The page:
Proxy Fights Aren’t Spelling Bees

Which is good news for Nelson Peltz—and bad news for Procter & Gamble.
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Ineligible for the National Spelling Bee, anyway. Getty Images

After almost five months of back-and-forths, and shortly after Trian Fund Management launched a proxy battle to get founder Nelson Peltz elected to the Procter & Gamble board of directors, the consumer-products giant’s CEO rather loftily dismissed the effort. For all the sound and fury, Trian and Peltz had no substantial plan to solve whatever it thinks P&G’s problems are, David Taylor said: Nothing that he hadn’t thought of first, certainly. Lots of people have good ideas, Taylor added, but that doesn’t mean he just turns around and puts them on the P&G board, even if they are the company’s sixth-largest shareholder and those ideas are basically Taylor’s, anyway.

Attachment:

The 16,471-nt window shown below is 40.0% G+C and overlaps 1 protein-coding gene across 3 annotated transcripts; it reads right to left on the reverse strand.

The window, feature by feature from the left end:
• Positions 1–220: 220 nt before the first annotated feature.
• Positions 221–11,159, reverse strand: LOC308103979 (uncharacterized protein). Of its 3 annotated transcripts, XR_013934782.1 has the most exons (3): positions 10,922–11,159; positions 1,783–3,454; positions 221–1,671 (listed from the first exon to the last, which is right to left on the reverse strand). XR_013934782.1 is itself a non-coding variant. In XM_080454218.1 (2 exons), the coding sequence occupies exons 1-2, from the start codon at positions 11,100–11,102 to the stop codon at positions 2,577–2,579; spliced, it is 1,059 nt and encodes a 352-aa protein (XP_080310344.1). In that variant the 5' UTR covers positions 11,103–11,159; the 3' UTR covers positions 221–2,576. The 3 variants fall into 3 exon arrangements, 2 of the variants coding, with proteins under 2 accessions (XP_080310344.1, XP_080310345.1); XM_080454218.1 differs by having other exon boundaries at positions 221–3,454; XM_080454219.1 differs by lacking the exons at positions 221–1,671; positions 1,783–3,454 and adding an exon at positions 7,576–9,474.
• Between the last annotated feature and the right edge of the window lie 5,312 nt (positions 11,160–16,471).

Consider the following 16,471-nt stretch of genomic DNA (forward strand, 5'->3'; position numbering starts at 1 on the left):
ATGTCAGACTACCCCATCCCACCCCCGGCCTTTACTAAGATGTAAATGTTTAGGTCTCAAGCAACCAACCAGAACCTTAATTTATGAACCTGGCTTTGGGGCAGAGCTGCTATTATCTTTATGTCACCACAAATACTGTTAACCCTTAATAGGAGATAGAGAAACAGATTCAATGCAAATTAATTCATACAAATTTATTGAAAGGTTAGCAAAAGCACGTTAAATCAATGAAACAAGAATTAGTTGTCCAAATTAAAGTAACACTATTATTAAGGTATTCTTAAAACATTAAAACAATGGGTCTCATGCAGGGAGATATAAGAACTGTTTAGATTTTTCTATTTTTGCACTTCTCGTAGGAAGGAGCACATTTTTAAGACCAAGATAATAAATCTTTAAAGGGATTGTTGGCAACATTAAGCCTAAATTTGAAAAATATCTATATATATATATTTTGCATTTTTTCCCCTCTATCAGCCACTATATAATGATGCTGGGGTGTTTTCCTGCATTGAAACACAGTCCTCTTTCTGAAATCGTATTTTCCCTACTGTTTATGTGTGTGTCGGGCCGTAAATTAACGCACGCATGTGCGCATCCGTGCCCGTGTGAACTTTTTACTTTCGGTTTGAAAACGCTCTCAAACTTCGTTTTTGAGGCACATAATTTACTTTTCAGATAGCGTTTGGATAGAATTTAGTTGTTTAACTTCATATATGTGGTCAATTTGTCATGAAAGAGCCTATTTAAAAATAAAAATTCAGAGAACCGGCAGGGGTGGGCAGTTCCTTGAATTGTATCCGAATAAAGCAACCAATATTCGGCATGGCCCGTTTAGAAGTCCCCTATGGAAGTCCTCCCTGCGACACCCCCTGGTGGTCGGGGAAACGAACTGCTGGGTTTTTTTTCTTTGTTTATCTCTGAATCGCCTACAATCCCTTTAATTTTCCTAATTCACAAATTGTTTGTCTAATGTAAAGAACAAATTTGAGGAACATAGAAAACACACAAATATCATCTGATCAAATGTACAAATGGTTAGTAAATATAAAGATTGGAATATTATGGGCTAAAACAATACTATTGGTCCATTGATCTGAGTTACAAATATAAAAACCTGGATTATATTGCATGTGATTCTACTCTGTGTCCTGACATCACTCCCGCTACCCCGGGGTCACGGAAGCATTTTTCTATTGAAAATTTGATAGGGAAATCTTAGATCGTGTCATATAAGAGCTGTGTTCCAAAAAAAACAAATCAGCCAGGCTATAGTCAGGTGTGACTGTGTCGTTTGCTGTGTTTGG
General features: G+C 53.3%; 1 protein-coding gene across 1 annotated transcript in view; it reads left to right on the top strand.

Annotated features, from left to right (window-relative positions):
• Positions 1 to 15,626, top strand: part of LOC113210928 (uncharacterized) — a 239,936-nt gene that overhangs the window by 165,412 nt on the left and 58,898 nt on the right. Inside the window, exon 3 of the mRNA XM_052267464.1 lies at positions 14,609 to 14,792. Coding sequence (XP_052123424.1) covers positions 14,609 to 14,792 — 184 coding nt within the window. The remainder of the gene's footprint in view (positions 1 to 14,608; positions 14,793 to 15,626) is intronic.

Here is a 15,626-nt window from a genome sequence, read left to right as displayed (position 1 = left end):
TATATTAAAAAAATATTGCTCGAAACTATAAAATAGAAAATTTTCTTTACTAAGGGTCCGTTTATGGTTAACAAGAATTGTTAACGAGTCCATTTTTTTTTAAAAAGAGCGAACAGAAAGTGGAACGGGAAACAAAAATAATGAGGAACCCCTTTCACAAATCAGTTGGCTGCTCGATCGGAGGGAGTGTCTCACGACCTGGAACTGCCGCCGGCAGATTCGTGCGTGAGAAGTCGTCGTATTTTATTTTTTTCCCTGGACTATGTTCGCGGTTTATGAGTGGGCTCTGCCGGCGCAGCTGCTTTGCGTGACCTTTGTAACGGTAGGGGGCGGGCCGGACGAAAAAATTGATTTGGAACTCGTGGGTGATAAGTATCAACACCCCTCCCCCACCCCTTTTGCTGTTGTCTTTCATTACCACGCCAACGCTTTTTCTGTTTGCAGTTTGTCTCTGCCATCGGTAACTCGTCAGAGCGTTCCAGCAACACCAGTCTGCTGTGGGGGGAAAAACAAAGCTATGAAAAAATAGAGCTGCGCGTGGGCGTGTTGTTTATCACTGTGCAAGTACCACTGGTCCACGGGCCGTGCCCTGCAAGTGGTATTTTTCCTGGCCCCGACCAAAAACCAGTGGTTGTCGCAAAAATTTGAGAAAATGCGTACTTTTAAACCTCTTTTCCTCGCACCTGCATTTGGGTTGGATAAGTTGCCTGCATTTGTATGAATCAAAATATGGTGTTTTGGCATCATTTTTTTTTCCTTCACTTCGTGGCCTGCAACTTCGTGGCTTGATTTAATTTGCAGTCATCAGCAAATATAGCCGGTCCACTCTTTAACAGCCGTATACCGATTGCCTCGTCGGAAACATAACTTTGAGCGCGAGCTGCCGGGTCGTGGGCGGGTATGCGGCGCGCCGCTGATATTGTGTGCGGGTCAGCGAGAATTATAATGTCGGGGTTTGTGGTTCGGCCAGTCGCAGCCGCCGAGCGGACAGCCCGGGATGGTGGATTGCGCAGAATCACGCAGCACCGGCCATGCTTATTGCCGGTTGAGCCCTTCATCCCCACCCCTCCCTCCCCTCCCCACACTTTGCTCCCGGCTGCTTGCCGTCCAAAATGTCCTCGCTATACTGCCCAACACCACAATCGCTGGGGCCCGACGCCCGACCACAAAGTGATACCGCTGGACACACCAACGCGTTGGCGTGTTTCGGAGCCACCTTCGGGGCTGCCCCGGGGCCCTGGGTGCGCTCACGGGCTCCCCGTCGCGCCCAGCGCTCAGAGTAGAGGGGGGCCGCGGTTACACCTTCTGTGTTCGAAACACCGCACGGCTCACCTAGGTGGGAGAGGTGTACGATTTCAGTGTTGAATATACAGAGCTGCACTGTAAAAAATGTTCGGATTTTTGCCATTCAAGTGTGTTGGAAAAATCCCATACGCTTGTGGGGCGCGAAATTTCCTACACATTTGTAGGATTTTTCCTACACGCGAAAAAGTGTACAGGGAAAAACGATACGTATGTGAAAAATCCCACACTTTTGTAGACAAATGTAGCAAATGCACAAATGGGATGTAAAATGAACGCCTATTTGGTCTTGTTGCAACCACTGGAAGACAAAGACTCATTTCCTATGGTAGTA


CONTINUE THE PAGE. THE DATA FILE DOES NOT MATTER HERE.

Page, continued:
This, you can imagine, did not sit well with Peltz. No substantial plan, you say? Here’s 93 pages worth, the nub of which is essentially splitting the company in three and making Taylor (or, more likely, his successor) a figurehead. And in case you were wondering, yes: Peltz still wants that board seat.

"I don't even know how to spell 'lose,'" he said in an interview on CNBC, responding to a question about his hedge fund's proxy fight to get a seat on the board of the consumer product giant.

This may be true; we do not have access to Peltz’s second-grade spelling tests. It would not, however, be true to say that Peltz doesn’t know how to lose.

P&G Told It Must Modernize as Peltz Escalates Board Fight [Bloomberg]
Peltz, defending P&G proxy fight, says he doesn’t know how to spell ‘lose’ [CNBC]

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